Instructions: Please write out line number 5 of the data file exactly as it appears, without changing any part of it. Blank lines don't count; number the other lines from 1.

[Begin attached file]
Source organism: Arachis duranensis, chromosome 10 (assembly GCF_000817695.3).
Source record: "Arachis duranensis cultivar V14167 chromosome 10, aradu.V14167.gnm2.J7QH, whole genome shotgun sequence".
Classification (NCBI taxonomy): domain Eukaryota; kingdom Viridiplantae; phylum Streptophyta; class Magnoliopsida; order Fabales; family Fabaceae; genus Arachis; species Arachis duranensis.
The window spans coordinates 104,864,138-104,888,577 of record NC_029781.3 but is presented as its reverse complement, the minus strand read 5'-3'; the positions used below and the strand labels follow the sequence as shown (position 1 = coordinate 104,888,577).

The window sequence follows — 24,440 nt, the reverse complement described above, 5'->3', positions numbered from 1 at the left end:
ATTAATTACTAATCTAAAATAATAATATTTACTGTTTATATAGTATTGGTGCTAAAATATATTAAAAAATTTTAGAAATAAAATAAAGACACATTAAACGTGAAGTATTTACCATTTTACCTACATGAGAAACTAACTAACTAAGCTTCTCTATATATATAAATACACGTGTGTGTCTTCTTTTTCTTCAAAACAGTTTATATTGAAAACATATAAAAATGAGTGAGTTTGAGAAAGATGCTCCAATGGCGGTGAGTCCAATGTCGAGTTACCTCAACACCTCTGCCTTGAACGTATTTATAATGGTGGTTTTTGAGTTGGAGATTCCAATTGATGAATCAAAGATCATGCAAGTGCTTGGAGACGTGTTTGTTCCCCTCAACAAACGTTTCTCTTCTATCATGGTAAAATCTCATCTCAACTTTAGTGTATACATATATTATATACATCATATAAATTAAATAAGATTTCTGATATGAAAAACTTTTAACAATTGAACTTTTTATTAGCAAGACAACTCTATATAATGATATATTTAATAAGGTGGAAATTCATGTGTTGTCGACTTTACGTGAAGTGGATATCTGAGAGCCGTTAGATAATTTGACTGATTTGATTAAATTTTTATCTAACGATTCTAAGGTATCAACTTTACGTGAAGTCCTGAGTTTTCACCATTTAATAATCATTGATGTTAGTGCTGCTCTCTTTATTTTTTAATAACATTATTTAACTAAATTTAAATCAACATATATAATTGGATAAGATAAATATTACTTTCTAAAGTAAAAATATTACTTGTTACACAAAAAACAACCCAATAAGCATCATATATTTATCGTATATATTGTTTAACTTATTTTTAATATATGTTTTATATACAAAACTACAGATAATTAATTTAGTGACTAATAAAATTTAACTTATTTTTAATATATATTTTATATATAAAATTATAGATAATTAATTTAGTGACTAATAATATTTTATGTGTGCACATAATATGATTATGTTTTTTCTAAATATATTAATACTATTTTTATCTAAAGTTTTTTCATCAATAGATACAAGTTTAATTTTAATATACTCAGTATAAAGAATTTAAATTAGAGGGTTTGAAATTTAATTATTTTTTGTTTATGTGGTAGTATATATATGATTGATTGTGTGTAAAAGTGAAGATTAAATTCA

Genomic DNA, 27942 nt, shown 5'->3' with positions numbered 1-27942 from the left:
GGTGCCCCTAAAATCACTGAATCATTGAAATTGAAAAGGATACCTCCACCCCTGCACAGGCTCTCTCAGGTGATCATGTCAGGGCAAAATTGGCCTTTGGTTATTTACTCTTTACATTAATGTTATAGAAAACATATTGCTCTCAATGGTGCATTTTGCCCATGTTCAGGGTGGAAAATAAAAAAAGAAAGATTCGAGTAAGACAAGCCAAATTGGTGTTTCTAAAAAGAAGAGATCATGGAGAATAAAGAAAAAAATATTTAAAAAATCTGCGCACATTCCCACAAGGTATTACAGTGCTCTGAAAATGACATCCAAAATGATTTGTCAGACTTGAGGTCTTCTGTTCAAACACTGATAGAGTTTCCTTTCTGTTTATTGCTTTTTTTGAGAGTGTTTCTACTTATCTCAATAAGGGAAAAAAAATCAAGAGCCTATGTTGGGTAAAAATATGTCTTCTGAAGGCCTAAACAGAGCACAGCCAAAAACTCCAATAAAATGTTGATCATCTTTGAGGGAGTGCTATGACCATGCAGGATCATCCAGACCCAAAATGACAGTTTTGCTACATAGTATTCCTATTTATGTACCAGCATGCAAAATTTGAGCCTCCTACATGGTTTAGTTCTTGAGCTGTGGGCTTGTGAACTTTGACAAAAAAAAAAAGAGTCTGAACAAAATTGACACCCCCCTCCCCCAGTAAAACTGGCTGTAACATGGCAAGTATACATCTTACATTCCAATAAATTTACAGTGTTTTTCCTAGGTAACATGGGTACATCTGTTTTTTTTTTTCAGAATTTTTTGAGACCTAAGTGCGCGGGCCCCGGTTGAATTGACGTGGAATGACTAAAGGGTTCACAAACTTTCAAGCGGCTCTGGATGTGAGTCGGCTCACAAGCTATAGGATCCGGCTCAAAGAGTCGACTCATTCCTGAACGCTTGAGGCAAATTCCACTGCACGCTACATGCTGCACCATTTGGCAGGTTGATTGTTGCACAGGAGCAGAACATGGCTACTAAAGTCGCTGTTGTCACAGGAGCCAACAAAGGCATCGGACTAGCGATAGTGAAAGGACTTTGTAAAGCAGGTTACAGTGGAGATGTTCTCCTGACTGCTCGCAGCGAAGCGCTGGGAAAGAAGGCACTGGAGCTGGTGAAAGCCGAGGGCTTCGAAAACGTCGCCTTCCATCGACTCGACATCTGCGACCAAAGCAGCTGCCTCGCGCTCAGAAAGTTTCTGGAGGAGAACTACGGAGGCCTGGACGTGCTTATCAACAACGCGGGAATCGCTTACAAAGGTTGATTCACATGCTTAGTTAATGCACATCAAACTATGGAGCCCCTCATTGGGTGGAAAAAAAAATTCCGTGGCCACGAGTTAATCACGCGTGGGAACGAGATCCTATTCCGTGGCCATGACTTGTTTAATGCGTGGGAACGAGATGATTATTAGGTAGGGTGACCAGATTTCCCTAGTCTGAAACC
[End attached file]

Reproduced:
The window sequence follows — 24,440 nt, the reverse complement described above, 5'->3', positions numbered from 1 at the left end: